Thursday, January 30, 2020
Feasts of Israel - Redemption Celebrated Essay Example for Free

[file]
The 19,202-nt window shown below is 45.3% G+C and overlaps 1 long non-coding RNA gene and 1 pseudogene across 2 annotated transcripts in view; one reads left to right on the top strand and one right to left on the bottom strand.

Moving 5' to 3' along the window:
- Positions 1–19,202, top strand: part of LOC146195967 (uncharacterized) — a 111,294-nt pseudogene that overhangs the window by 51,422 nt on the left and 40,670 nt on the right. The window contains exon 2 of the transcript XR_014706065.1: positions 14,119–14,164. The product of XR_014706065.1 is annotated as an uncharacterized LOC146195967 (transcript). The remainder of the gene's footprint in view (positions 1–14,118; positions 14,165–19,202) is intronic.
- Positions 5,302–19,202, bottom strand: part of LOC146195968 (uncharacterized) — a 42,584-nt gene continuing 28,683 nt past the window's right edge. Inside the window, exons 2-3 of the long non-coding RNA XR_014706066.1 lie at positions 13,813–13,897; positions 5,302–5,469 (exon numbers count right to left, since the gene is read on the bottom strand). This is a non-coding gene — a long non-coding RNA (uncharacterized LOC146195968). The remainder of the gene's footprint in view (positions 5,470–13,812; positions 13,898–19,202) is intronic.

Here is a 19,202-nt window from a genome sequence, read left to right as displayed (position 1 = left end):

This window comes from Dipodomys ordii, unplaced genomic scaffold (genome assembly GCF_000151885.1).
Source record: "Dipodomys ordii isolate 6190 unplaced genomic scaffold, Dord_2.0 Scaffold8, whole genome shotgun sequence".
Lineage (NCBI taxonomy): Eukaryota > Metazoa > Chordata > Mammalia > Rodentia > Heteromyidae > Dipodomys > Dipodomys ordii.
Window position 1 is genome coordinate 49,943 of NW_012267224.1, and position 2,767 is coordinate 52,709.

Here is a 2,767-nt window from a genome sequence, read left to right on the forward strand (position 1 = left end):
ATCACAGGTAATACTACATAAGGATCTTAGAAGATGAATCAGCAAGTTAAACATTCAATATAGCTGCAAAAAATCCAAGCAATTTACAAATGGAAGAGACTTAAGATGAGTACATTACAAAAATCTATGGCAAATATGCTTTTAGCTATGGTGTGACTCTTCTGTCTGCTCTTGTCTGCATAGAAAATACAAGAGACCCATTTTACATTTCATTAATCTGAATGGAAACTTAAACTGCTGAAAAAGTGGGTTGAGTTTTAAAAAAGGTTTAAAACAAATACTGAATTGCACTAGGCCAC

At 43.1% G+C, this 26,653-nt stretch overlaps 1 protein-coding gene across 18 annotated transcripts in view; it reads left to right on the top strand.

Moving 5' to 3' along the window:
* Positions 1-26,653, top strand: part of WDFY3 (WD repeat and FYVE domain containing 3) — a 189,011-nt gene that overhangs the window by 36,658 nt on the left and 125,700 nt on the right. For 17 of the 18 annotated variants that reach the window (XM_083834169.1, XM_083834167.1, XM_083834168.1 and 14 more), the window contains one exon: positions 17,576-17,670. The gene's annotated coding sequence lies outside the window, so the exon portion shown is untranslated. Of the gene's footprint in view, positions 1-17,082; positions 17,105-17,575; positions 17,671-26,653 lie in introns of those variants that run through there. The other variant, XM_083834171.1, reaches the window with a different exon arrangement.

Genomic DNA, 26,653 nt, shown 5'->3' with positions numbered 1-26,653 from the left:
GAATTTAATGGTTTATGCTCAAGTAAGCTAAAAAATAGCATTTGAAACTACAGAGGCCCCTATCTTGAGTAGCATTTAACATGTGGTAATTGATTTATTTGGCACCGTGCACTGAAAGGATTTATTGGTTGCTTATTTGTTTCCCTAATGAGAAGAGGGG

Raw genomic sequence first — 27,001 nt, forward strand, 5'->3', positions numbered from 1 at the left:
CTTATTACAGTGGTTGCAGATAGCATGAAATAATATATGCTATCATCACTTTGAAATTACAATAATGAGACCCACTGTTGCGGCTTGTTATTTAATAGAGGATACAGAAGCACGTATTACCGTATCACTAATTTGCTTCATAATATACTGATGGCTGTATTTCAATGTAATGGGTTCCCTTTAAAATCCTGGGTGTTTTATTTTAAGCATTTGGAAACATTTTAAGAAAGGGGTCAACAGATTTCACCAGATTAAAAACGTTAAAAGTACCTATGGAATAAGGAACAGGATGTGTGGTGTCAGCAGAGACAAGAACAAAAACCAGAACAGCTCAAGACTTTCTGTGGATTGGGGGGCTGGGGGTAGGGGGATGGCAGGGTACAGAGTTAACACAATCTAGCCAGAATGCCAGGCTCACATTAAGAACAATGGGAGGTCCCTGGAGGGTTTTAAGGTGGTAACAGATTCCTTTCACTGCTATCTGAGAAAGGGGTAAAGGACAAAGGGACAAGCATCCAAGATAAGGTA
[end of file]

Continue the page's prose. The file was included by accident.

Feasts of Israel Redemption Celebrated Essay The Feasts of Israel written by Victor Buksbazen describes the reverent and celebratory tenets, which encompass the Jewish faith. A most interesting aspect of this book is how Buksbazen compares and contrasts Jewish feasts with Christianity. Not only does The Feasts of Israel describe the significance of each feast, it also proves the divinity of Christ in a plain comprehensible way. For example, in his introduction Mr. Bukzaben explains the logistical relationship between Christianity and Judaism in one sentence. When he said, Biblical Christianity is not a continuation of Judaism, but it is the logical outgrowth and consequence of adherence to Moses and the prophets (ii). Bukzabens first example of Christian / Judean reconciliation is apparent in his discussion of the Passover. Of course, many of us know what this feast symbolizes for the Jewish people, but how many of us realize the Christian aspect of it? To avoid the death angel, we know that the Israelites were told to prepare a lamb sacrifice, and then paint the doorposts and lentils with the blood. Those who followed this instruction are spared, their faith is proven, and they are worthy to be taken out from under the bondage of Egypt. Similarly, Christians are released from bondage and delivered to glory through faith in Jesus Christ the Lord. And, as the Lamb of God, Jesus blood pays the debt for those who believe in Him. Moreover, Bukzaben says, The deliverance of Israel from Egypt is the central point in Jewish history and worship, even as Calvary is the central point in the Christian faith (2). I found the Feast of Weeks especially interesting in how it is identified by differing titles and too, how each title was derived. Until reading this book, I didnt realize the significance of the Greek word Pentecost or that it meant fifty. According to Bukzaben, It was so designated because it was observed on the fiftieth day after the Passover Sabbath (14). Again, Bukzaben makes clear the relationship of Judaism and Christianity with this feast. This feast is also called Pentecost, because it was observed fifty days after the Passover. As Christians, we too celebrate the great feast of Pentecost, although, we can celebrate ours every Sunday. Pentecost for Christians began 50 days after Jesus resurrection, when God stamped his Commandments in the heart of each Christian with the power of His Holy Spirit. Jewish Pentecost celebrates the reception of Gods Law, and Christian Pentecost celebrates the provisional gift of knowing Jesus Christ. In short, Pentecost is the official beginning of the Church of Christ (Act.2, Joel 2:28-32, Jer.31: 33-34, Heb.8: 8-12). Therefore, as Christians, we too celebrate Pentecost; as believers we are baptized in the Holy Spirit, and it can speak to us directlyHe resides within us. Buksbazen makes further discovery of Pentecost in regard to the historical bond between Judaism and Christianity. With Ruth, he points out the ancestral connection she has to our Lord Jesus Christ. Moreover, Buksbazen explains just how reverently the Jewish people consider Ruth to be. On the Day of Pentecost the Jews even until the present day read the book of Ruth (18). Likewise, Christians love Ruth, her example of kindness, compassion, and love is a model of how we hope to fashion our lives. This mutual aspect is yet another binding feature between Jews and Christians. According to Buksbazen, They look to the day when Jew and Gentile shall worship God together through the kinsman Redeemer, Christ, typified by Boaz, the friend and husband of Ruth, his Gentile bride (19). As Christians we maintain hope that someday all of Gods children will come together as one to worship Him, our Lord and Savior Jesus Christ. The book of Ruth and the example she shows to both Jews and Christians gives us this hope. Probably the most familiar of all Jewish feasts is Hanukkah. I have been aware of this Jewish feast for most of my life; however, not until reading Mr. Buksbazens commentary did I realize the richness of this tradition. The story behind this feast fascinated me, and praise God that the Israelites overcame their Greek attackers. For example, the candelabrum burning continuously for eight days, which may be regarded as a miracle, evidences God. More importantly, had the Greeks been allowed to defeat the Israelites, there wouldnt have been Jewish Apostles to bring the good news of our Messiah to us, the Gentiles. For that matter, we might not even have a New Testament or Christianity in the purest biblical sense of the word. Sure, the blessed traditions of Hanukkah and Christmas brighten our winter, but the significance is much greater than that. For me this feast represents the difference between life and death. Appropriately, Mr. Baksbazen titles the final topic with a discussion of Sabbath The Queen. For Christians, and Jews alike the Sabbath is probably the most comprehensive of all feasts. According to Buksbazen, The Sabbath is exclusively Israels heritage, given under the law to the people of the law (79). Moreover, a weekly Sabbath of worship is vital for both religions. Not only is Sabbath necessary for spiritual renewal, but it also lends to the survival of each respective religion. Mr. Baksbazen makes clear the distinctions between the Jewish Sabbath and the Lords day. For Jews the Sabbath is a memorial of their Exodus from Egypt. In general, Baksbazen explains that for Jews the observance of the Sabbath is law, but the Genesis story (Genesis 2:1-3) and the fourth commandment by God Himself (Exodus 20:11) show us that the Sabbath is a memorial to creation. Baksbazen summarizes the difference between these two religious aspects nicely. He states, The Sabbath is the crowning day of the week which rewards man for his toil. The Lords Day emphasizes what God has done for man through His only begotten Son (92). This means, if I accept Jesus as my Lord and Savior I most certainly would worship Him. However, just like accepting Him, worshiping Him is a choice I make voluntarily. In addressing the first Christians and the Sabbath question, Mr. Bukszaben explains what must have been heart wrenching for Jewish Christians back then. For that matter this situation exists even today. I see two tragedys occurring here, a split amongst one people, and a separation from God for non-believers. This is implied in Bukszabens introductory sentence, At first Jewish believers apparently continued for some time in the voluntary observance of the Sabbath, not because they felt their salvation rested upon this, but rather out of regard for the sensibilities of their own people (95). This practice during the early days of the church is evidenced in scripture (Acts 2:1; 3:1; 15:5; 21:20). I couldnt help but imagine the pain and sorrow new Jewish Christians must feel. Those who know the truth are torn between a steeped history of dogmatic law and worship toward the one true Lord. Mr. Bakszaben properly explains this situation, but it should be noted that Jesus himself did not break the Jewish Sabbath. Jesus activity may have broken Pharisaic rules, but not the law of God. Moreover, since Jesus was born under the law He lived under the old covenant requirements (Gal 4:4; Heb 4:15). In summary, the feasts are a representation of things to come, and Victor Buksbazens scriptural references provide the proof. I was enlightened, even surprised to see how the most important events in Jewish and Christian history commingled, and what the corresponding feast was originally a sign of. In addition, the way Buksbazen treated each topic (feast) with respect and contrasting each aspect with truth was refreshing. What I take away from this assignment is newfound knowledge and a better understanding of how Jewish people think. Finally, Buksbazen shows by example how we should be compassionate and loving toward nonbelievers. He treats each Jewish tradition with respect, but makes clear the true meaning of Salvation. We see this in the last few sentences of his book where Buksbazen writes, The Law of Moses has led us by the hand to Christ. Only one who has lived under the Law and has come to know the liberating power of grace, may sing (102).